My JAR files must be signed for a webstart application. It would be nice to also have them packed to minimize the download time. I'm trying to configure an Ant task to automatically do it during the deploy of the application. Since the pack process reorganizes the jar internal structure invalidating the signature, the Pack200 documentation recommends a 3 steps process:

  1. Repack the JAR with pack200
  2. Sign the JAR with jarsigner
  3. Compress JAR jar with pack200 generating an .jar.pack.gz file

Ant has a default signjar task, and Sun published a Pack200 ant task.

The problem is that Sun pack200 task just operate on one file at a time and the repack operation must specify an output file.

I believe it should be a fairly common operation, but my ant file is becoming overly complex and there's too many temporary files. Time to beg for the wisdom of the community:

Is there an easy or, at least, standard way to pack and sign all my JAR files?

up vote 10 down vote accepted

Here is my own solution. I've discarded the prebuild ant targets, and decided to run directly the pack200 executable.

This approach has some advantages:

  • it works (jarsigner was failing to verify some jars)
  • no dependencies besides the jdk
  • it doesn't spend a lot of time repacking already repacked jars
  • it can sign and repack the files inline, allowing me to put the signed version under version control. No need to sign twice.

Here is the code of the macro that repack and signs inline:

<macrodef name="repack-and-sign">
    <attribute name ="rootdir"/>
    <sequential>
            <echo message="Repacking libs in @{rootdir}"/>
        <apply executable="pack200" parallel="false">
            <arg value="--repack"/> 
            <arg value="--segment-limit=-1"/> 
            <fileset dir="@{rootdir}" includes="**/*.jar" />
        </apply>

        <echo message="Signing libs in @{rootdir}"/>
        <signjar 
            alias="${keystore.alias}" keystore="${keystore.file}" storepass="${keystore.password}"
            lazy="true">
            <path>
                <fileset dir="@{rootdir}" includes="**/*.jar" />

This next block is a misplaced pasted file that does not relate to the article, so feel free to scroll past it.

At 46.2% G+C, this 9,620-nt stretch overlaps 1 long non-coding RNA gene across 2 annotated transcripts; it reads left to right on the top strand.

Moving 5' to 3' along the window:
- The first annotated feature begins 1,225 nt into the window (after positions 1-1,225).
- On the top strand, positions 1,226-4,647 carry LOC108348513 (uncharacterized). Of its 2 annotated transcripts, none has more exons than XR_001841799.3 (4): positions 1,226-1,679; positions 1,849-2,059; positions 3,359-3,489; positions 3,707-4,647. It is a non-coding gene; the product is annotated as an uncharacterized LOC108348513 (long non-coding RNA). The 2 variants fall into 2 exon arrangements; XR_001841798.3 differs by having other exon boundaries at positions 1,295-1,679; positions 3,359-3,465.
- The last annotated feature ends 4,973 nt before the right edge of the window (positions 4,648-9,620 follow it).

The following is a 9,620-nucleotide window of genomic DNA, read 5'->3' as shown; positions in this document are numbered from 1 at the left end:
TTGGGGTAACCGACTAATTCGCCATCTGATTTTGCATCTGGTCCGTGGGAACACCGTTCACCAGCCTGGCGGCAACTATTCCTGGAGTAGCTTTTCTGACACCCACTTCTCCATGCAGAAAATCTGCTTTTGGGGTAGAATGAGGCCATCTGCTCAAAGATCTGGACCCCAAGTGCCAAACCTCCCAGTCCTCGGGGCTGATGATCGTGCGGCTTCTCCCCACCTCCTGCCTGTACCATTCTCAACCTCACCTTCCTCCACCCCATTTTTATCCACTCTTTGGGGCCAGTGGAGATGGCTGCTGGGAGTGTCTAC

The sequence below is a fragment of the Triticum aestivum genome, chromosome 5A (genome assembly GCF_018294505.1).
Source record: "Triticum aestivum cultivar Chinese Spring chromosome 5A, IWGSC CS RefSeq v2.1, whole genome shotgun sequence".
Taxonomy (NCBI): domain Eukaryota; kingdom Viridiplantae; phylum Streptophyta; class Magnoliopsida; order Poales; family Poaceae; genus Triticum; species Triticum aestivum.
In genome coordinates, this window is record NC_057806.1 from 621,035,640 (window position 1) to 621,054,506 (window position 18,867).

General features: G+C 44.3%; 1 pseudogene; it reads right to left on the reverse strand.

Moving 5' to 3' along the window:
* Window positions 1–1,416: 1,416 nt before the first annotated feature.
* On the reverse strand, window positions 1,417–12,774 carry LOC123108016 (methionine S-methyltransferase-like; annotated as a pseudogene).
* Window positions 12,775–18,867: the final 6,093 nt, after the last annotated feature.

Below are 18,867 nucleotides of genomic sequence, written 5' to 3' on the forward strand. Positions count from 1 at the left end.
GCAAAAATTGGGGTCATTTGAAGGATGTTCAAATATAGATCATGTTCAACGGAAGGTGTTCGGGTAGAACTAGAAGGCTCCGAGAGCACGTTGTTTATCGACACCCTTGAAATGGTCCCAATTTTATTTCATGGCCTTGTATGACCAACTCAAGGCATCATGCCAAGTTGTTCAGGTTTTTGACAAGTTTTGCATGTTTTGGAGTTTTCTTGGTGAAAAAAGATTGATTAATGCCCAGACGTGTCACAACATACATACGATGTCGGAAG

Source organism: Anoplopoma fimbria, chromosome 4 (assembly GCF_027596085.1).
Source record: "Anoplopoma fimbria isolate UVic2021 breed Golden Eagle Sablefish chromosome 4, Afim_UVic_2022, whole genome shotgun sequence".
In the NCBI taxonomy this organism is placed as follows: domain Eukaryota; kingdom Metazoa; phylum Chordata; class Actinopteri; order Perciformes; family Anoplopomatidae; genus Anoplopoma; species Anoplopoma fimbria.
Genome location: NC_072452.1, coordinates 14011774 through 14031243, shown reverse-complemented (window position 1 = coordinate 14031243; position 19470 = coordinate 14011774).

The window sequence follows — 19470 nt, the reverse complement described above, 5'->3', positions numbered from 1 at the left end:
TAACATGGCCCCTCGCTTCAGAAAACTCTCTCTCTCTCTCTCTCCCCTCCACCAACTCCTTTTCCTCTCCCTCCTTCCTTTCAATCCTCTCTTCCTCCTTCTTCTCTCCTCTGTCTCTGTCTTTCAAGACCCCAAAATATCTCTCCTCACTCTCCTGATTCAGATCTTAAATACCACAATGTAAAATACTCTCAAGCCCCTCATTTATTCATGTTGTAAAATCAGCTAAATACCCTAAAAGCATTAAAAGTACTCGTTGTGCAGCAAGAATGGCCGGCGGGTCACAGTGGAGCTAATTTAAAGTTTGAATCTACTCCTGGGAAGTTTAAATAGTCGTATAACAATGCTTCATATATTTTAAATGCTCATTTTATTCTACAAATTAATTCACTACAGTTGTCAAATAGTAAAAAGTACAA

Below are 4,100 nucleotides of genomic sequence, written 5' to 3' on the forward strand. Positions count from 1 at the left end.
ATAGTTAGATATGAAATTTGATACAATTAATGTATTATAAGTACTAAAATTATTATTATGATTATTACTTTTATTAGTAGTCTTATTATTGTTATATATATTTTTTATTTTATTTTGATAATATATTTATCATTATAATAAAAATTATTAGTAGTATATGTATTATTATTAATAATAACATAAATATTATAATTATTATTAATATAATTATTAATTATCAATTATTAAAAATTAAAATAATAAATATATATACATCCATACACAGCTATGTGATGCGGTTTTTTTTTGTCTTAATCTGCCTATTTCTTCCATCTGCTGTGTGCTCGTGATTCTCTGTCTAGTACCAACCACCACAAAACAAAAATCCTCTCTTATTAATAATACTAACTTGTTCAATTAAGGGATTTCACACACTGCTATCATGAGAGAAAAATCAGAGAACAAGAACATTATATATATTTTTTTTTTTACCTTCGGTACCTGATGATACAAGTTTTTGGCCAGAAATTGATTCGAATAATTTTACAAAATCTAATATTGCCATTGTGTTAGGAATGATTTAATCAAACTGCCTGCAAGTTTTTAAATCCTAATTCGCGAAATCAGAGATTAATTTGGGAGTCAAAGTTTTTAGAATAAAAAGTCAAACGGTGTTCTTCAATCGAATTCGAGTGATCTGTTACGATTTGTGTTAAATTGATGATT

</path>
        </signjar>
     </sequential>
</macrodef>

And here is how to pack:

    <apply executable="pack200" parallel="false" dest="${dir.tomcat.jar}">
        <arg value="--modification-time=latest"/>
        <arg value="--deflate-hint=true"/>
        <arg value="--segment-limit=-1"/>
        <targetfile/>
        <srcfile/>
        <fileset dir="${dir.tomcat.jar}" includes="**/*.jar" />
    <mapper type="glob" from="*" to="*.pack.gz" />
    </apply>

Edited to provide a little more info for people that don't know ant so well:

The task above goes before your tags. Inside your tag first put a call to the macro like this so that it first repacks and signs each file:

    <repack-and-sign rootdir="${dir.tomcat.jar}" />

Then follow that with the tag from above. This will do the final packing for each file.

  • pack200 will fail if the JAR was signed before the repack operation. In this case, you'll get an error message like "Exception in thread "main" java.lang.SecurityException: SHA1 digest error for ..." The underlying bug is that signing the packed jar returns success, but if you run jarsigner -verify, it will report a failure. – cmcginty Apr 18 '13 at 3:26
  • It's also a good idea to add the --segment-limit=-1 argument to the repack target to avoid bug bugs.sun.com/view_bug.do?bug_id=5078608 (see 1st workaround). – foch Jan 3 '14 at 17:06

You could use a fileset within the signjar task

<signjar alias="ws" keypass="wskey"
                 storepass="wspass" keystore="${artifact.root.dir}/deployJAWS.key">
            <fileset dir="${lib.temp.root.dir}">
                <include name="**/*.jar" />
            </fileset>
</signjar>

I use the above snippet to sign my WebStart application that consists of approx 70 jars

The Pack200 tasks on Java.net have been updated to work with filesets. Give it another try:

http://java.net/projects/deployment

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